Sexual harassment: Does a good record warrant a second chance?

Electrician First Grade Joel Crenshaw, a married man with three children, was in hot pursuit of Ella Greene, a supply room attendant.
By Raymond Dreyfack December 1, 1999

Electrician First Grade Joel Crenshaw, a married man with three children, was in hot pursuit of Ella Greene, a supply room attendant. He propositioned her repeatedly and inadvertently on purpose rubbed up against her and kissed her on the back of the neck.

Greene’s vehement protests and rejections had no apparent effect on him. “If you don’t cut it out,” she said angrily in the presence of another female employee, “I’m going to report you to Turner.”

“You do and you’ll be sorry,” Crenshaw replied. “It’ll be the biggest mistake you ever made.”

That afternoon, following a pat on the rear end by the electrician, Greene tearfully complained about Crenshaw’s repeated harassment to Maintenance Supervisor Ed Turner. When Turnercalled Crenshaw to account for his behavior, he didn’t deny it. He contended instead that Greene was a prude and he liked to tease her.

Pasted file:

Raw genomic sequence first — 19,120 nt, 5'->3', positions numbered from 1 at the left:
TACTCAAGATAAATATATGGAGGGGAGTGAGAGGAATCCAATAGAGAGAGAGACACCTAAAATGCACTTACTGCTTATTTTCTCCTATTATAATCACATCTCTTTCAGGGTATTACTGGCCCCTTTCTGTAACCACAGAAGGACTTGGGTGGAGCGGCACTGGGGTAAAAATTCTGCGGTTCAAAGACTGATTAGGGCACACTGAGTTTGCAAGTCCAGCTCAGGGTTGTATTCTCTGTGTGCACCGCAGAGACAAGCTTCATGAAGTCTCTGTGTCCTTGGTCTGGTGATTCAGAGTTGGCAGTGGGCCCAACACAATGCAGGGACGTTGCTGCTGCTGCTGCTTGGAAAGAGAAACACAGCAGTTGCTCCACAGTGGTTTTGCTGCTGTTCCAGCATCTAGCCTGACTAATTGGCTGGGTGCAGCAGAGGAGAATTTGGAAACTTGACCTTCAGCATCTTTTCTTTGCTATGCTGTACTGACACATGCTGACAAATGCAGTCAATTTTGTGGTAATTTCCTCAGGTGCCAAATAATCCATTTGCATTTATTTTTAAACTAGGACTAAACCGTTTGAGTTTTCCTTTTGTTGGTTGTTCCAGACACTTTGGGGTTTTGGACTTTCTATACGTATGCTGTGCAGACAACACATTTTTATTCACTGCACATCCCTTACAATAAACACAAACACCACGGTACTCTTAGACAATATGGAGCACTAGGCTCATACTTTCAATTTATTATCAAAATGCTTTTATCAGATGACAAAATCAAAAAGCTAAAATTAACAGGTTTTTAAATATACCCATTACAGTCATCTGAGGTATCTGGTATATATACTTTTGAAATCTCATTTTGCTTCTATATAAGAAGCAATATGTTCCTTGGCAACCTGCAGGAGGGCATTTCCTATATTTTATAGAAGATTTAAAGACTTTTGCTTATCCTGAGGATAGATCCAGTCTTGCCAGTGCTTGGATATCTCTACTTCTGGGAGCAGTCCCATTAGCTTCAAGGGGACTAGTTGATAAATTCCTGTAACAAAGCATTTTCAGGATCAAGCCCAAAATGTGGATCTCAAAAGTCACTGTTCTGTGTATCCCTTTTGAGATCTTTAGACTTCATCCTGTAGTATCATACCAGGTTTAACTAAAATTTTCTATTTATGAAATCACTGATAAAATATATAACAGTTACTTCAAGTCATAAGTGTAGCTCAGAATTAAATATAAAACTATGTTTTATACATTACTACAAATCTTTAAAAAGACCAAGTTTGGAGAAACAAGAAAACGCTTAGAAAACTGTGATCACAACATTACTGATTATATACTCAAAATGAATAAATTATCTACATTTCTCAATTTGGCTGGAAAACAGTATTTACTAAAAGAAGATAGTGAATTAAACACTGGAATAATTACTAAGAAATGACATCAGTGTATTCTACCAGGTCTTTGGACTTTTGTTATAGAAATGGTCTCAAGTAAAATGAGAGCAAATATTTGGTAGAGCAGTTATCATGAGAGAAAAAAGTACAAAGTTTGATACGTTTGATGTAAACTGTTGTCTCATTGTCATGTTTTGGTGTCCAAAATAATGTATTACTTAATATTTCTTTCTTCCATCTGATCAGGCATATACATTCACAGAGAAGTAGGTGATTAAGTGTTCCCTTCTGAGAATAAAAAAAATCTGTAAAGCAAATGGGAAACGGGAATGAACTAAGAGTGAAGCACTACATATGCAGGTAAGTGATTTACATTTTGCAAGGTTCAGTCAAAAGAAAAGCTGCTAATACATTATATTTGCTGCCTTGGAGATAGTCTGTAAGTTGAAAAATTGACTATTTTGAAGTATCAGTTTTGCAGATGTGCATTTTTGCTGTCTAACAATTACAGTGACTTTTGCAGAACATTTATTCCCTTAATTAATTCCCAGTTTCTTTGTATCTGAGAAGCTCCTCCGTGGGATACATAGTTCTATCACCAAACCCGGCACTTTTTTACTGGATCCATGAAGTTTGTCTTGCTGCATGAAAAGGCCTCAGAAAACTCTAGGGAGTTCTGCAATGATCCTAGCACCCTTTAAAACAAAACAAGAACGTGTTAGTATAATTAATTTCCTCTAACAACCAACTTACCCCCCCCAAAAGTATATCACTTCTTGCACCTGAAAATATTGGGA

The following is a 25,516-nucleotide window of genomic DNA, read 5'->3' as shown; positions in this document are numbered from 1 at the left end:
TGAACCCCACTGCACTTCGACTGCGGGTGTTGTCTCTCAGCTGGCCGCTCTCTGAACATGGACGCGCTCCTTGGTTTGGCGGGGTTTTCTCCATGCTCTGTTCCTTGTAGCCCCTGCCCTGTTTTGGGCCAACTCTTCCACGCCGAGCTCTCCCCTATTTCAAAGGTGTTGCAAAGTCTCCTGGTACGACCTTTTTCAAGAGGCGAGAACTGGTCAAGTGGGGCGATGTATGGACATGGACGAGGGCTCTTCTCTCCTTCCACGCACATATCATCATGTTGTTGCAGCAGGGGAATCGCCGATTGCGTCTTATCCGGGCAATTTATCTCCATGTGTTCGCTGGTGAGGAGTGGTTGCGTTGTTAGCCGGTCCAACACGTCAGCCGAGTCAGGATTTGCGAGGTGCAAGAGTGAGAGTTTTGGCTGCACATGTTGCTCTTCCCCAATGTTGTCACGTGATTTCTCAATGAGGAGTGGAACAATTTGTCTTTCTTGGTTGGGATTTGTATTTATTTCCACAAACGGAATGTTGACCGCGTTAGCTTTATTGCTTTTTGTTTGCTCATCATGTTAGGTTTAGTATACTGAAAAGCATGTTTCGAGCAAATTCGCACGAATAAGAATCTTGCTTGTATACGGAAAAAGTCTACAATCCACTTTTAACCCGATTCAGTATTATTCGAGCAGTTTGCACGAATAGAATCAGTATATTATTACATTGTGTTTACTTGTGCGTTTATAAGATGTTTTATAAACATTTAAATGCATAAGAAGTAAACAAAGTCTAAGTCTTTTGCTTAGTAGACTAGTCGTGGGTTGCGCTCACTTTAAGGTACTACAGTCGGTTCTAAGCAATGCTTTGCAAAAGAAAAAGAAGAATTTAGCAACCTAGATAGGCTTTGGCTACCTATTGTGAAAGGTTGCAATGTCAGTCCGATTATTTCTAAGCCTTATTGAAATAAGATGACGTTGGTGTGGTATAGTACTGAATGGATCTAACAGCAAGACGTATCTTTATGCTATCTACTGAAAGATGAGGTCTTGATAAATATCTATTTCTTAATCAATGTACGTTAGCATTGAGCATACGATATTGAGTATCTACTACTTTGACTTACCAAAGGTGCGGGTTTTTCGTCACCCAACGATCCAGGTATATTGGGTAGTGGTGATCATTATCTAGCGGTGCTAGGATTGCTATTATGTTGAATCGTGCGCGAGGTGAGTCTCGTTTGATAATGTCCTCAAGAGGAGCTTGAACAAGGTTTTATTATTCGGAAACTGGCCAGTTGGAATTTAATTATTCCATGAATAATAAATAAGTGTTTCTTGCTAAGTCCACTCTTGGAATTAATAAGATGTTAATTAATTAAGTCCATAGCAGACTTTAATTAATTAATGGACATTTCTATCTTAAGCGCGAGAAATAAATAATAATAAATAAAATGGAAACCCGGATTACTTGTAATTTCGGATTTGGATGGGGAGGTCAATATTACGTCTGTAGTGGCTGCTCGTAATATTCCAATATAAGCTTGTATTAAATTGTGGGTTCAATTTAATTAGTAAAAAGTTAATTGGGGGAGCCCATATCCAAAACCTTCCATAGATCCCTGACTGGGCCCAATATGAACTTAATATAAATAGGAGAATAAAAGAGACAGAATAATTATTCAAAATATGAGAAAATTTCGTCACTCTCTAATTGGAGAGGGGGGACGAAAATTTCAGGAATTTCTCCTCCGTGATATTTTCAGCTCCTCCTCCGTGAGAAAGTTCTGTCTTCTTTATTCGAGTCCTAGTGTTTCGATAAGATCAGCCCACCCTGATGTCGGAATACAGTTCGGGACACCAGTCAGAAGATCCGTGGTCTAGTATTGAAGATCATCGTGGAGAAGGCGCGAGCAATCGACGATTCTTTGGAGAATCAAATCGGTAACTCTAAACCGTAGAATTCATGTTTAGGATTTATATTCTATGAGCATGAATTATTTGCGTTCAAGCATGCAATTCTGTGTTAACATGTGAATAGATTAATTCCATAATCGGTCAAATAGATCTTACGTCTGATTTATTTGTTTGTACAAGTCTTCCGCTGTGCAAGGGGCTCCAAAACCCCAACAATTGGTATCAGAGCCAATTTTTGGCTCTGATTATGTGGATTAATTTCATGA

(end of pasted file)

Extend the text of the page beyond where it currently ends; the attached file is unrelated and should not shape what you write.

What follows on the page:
“I’m surprised she took me seriously,” he said. “I was only kidding around.”

“Sexual harassment,” Turner replied, “is too serious an offense to be excused by ‘kidding around.’ You’ve had it, Crenshaw. Your termination check will be mailed to you.”

The electrician feigned shock. “You gotta be kidding. I’m a 12-yr employee with a good work record.”

When Turner refused to back down, Crenshaw threatened to grieve.

Question : In Turner’s place, would you give the electrician another chance or reduce the discipline?

Lang’s verdict: “The dismissal stands,” Plant Engineer Markus Lang ruled after reviewing the case. “Crenshaw not only violated company policy, but federal law as well. His excuse of kidding around isn’t convincing, and his good work record in view of the circumstances has no bearing on the situation.”

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